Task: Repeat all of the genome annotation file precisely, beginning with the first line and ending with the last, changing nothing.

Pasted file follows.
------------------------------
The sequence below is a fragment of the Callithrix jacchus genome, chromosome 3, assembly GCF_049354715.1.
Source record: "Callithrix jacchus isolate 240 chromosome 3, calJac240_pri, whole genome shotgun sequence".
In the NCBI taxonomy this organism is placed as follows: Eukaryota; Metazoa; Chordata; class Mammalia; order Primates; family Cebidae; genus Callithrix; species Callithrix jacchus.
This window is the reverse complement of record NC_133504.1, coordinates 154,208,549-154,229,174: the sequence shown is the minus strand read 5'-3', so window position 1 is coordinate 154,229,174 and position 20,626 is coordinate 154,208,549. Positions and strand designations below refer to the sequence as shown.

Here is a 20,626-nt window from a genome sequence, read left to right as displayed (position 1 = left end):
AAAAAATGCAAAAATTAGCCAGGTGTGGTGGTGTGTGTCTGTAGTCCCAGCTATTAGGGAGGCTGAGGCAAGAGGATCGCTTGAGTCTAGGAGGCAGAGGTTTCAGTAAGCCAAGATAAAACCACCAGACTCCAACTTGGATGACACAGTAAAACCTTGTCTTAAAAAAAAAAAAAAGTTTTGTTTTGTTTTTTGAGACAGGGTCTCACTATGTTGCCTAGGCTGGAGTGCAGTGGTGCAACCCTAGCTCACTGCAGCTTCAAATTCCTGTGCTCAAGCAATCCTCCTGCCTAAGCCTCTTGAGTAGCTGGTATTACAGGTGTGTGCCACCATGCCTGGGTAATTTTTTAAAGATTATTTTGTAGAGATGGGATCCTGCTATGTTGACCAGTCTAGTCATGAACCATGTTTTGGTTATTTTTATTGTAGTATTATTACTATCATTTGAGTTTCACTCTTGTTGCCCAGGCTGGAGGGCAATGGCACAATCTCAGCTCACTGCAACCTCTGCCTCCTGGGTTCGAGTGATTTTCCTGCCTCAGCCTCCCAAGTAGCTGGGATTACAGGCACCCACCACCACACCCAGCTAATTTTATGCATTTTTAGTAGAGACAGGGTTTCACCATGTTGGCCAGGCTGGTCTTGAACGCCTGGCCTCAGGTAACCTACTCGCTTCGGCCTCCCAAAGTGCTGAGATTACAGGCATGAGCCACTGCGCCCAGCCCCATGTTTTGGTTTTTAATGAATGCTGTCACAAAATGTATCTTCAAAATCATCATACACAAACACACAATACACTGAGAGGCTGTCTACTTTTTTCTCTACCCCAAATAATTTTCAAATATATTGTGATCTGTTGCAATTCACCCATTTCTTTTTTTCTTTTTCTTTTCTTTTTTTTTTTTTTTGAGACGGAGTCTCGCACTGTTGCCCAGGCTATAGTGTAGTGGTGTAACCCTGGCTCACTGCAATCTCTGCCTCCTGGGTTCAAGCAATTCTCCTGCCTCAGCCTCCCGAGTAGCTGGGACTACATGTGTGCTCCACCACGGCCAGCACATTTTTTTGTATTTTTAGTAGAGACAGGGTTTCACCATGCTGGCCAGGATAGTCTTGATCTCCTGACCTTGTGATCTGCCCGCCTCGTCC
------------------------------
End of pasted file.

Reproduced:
The sequence below is a fragment of the Callithrix jacchus genome, chromosome 3, assembly GCF_049354715.1.
Source record: "Callithrix jacchus isolate 240 chromosome 3, calJac240_pri, whole genome shotgun sequence".
In the NCBI taxonomy this organism is placed as follows: Eukaryota; Metazoa; Chordata; class Mammalia; order Primates; family Cebidae; genus Callithrix; species Callithrix jacchus.
This window is the reverse complement of record NC_133504.1, coordinates 154,208,549-154,229,174: the sequence shown is the minus strand read 5'-3', so window position 1 is coordinate 154,229,174 and position 20,626 is coordinate 154,208,549. Positions and strand designations below refer to the sequence as shown.

Here is a 20,626-nt window from a genome sequence, read left to right as displayed (position 1 = left end):
AAAAAATGCAAAAATTAGCCAGGTGTGGTGGTGTGTGTCTGTAGTCCCAGCTATTAGGGAGGCTGAGGCAAGAGGATCGCTTGAGTCTAGGAGGCAGAGGTTTCAGTAAGCCAAGATAAAACCACCAGACTCCAACTTGGATGACACAGTAAAACCTTGTCTTAAAAAAAAAAAAAAGTTTTGTTTTGTTTTTTGAGACAGGGTCTCACTATGTTGCCTAGGCTGGAGTGCAGTGGTGCAACCCTAGCTCACTGCAGCTTCAAATTCCTGTGCTCAAGCAATCCTCCTGCCTAAGCCTCTTGAGTAGCTGGTATTACAGGTGTGTGCCACCATGCCTGGGTAATTTTTTAAAGATTATTTTGTAGAGATGGGATCCTGCTATGTTGACCAGTCTAGTCATGAACCATGTTTTGGTTATTTTTATTGTAGTATTATTACTATCATTTGAGTTTCACTCTTGTTGCCCAGGCTGGAGGGCAATGGCACAATCTCAGCTCACTGCAACCTCTGCCTCCTGGGTTCGAGTGATTTTCCTGCCTCAGCCTCCCAAGTAGCTGGGATTACAGGCACCCACCACCACACCCAGCTAATTTTATGCATTTTTAGTAGAGACAGGGTTTCACCATGTTGGCCAGGCTGGTCTTGAACGCCTGGCCTCAGGTAACCTACTCGCTTCGGCCTCCCAAAGTGCTGAGATTACAGGCATGAGCCACTGCGCCCAGCCCCATGTTTTGGTTTTTAATGAATGCTGTCACAAAATGTATCTTCAAAATCATCATACACAAACACACAATACACTGAGAGGCTGTCTACTTTTTTCTCTACCCCAAATAATTTTCAAATATATTGTGATCTGTTGCAATTCACCCATTTCTTTTTTTCTTTTTCTTTTCTTTTTTTTTTTTTTTGAGACGGAGTCTCGCACTGTTGCCCAGGCTATAGTGTAGTGGTGTAACCCTGGCTCACTGCAATCTCTGCCTCCTGGGTTCAAGCAATTCTCCTGCCTCAGCCTCCCGAGTAGCTGGGACTACATGTGTGCTCCACCACGGCCAGCACATTTTTTTGTATTTTTAGTAGAGACAGGGTTTCACCATGCTGGCCAGGATAGTCTTGATCTCCTGACCTTGTGATCTGCCCGCCTCGTCC